And you, Sampleconstruct are the PERFECT person to start a thread like this!!!!!!! :cool: I can't wait to try this out. As a huge fan of Alchemy (It's my main tool in my arsenal) I look forward to gaining more knowledge about these tooks from our users like yourself.

      Cheers and keep 'em coming!!!! :tu:
      Thank's - Let's see what we can come up with in this thread then...

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      • #4
        Here is an experiment I made today as a chillout session after too many hours of programming - some windchimes I just recorded, a one-minute long texture playing the chimes with my fingers recorded with 3 mics (L-C-R), retuned in Melodyne to an indian Raga scale and transposed downwards quite a bit, then removed the resulting artifacts and balanced the frequencies with RX2, then imported the sample into Padshop Pro using several grain streams laying out a big chord over 5 octaves in D minor (plus something), adjusting the playback speed on the fly - a tuned Highpass filter (key follow) is active in PSP, the (high) filter resonance is also tweaked on the fly so the tonality increases and decreases over time. This signal is then sent into ÜberMod inserted on the PSP track, a huge space with subtle pitch modulation, about 50% wet. Then the signal goes into a 3 band instance of Saturn, different saturation modes and feedback amounts are active in the 3 bands, some LFOs are controlling the crossover and feedback frequencies. This is then sent to a Bus where a huge dual engine B2 space is happily welcoming the signal to do it's duty.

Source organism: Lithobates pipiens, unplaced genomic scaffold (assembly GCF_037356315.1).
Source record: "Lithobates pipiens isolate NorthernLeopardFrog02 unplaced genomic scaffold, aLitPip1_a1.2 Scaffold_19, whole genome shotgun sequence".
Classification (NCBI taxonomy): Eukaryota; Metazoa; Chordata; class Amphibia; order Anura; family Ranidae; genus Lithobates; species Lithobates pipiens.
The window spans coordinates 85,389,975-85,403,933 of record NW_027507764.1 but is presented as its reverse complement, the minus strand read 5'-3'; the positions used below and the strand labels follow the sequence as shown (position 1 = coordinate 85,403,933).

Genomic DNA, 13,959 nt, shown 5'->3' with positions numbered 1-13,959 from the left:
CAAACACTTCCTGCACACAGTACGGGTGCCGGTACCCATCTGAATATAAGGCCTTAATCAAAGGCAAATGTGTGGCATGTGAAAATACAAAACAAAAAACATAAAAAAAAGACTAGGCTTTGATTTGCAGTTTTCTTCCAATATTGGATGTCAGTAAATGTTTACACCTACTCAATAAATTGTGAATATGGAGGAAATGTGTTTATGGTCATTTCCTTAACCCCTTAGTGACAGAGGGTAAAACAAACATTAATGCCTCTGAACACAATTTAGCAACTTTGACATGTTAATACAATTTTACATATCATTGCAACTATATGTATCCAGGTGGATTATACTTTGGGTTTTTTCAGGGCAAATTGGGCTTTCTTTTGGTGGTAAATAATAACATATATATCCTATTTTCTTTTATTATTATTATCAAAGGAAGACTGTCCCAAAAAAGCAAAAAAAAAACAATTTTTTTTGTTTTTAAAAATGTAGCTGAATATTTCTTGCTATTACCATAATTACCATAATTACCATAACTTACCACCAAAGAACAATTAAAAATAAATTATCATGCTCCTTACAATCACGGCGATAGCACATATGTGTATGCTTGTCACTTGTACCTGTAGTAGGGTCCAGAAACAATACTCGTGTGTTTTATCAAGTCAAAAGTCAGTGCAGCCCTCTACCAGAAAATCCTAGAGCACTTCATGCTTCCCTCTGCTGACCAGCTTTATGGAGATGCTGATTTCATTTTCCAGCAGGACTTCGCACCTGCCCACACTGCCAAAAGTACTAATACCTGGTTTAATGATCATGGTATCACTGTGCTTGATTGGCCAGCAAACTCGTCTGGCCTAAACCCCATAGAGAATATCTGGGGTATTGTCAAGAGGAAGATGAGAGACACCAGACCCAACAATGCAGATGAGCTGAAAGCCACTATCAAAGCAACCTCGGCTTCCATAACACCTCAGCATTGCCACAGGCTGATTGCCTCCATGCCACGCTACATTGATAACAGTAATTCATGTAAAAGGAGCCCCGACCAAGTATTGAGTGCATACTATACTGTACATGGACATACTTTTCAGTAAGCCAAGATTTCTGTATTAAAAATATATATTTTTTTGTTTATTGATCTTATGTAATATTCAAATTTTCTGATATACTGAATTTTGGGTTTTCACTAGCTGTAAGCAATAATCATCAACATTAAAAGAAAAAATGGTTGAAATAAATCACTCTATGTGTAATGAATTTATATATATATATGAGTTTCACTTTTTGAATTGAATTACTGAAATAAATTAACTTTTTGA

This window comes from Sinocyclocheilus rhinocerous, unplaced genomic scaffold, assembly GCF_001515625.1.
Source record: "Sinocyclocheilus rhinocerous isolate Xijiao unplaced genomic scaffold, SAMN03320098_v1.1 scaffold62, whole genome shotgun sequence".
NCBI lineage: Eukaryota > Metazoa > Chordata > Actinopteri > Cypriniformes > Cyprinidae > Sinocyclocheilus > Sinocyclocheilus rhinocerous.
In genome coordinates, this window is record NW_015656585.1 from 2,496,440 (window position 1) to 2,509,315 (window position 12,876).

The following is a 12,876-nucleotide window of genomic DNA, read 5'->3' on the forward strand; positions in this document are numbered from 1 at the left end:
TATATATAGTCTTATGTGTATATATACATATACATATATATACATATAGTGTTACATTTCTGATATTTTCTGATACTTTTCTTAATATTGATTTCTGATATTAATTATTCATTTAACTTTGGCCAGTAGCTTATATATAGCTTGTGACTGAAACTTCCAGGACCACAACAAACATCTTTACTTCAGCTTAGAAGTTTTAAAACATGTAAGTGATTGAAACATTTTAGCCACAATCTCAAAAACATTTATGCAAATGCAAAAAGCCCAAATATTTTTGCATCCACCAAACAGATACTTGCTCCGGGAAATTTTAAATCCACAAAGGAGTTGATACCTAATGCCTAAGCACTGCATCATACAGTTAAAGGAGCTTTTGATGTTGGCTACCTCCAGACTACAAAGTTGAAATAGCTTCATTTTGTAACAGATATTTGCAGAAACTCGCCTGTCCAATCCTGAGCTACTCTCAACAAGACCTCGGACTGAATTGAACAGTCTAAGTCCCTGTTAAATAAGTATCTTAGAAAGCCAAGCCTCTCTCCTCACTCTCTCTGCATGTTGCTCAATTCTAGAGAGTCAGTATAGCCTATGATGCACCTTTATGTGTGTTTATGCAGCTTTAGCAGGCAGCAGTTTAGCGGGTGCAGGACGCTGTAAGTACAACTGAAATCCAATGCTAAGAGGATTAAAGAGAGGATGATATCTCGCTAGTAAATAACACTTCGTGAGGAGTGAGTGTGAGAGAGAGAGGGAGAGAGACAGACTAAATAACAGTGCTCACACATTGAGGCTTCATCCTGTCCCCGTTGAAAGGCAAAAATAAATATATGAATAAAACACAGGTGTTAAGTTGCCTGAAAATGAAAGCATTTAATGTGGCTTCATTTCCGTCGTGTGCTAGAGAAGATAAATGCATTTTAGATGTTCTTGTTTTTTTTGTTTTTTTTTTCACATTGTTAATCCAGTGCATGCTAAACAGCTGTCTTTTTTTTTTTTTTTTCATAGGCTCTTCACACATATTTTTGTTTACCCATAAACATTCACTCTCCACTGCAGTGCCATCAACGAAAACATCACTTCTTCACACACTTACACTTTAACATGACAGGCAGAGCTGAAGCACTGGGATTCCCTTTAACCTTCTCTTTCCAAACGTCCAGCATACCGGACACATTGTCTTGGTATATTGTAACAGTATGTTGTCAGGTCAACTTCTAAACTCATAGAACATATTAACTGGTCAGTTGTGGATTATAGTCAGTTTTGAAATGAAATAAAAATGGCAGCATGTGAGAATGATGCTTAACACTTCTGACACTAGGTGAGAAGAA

http://soundcloud.com/sampleconstruct/indian-chimes
        Last edited by Sampleconstruct; 05-01-2013, 11:32 AM.

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        • #5
          First you get me interested in Iris, then in RX2. I hope Izotope is giving you a commission. :D

          Cool experiment.

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          • #6
            Originally posted by falls a star View Post
            First you get me interested in Iris, then in RX2. I hope Izotope is giving you a commission. :D

            Cool experiment.
            Thank's - naa, no commission, just an invitation for beta-testing which I denied as and I'm already on too many beta teams it's too time consuming - I need apps that work
            RX2 is really a fantastic allrounder tool, not only for repairing/cleaning stuff but also for sample editing and sounddesign if you abuse it in a sensible way.

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            • #7
              I tried the demo last night. The regular version isn't that special to me (aside from a nice interface), but RX2 Advanced is really pretty amazing. Deconstruct is a wonderful thing. I can't really justify the cost right now though, sadly.

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              • #8
                Originally posted by Sampleconstruct View Post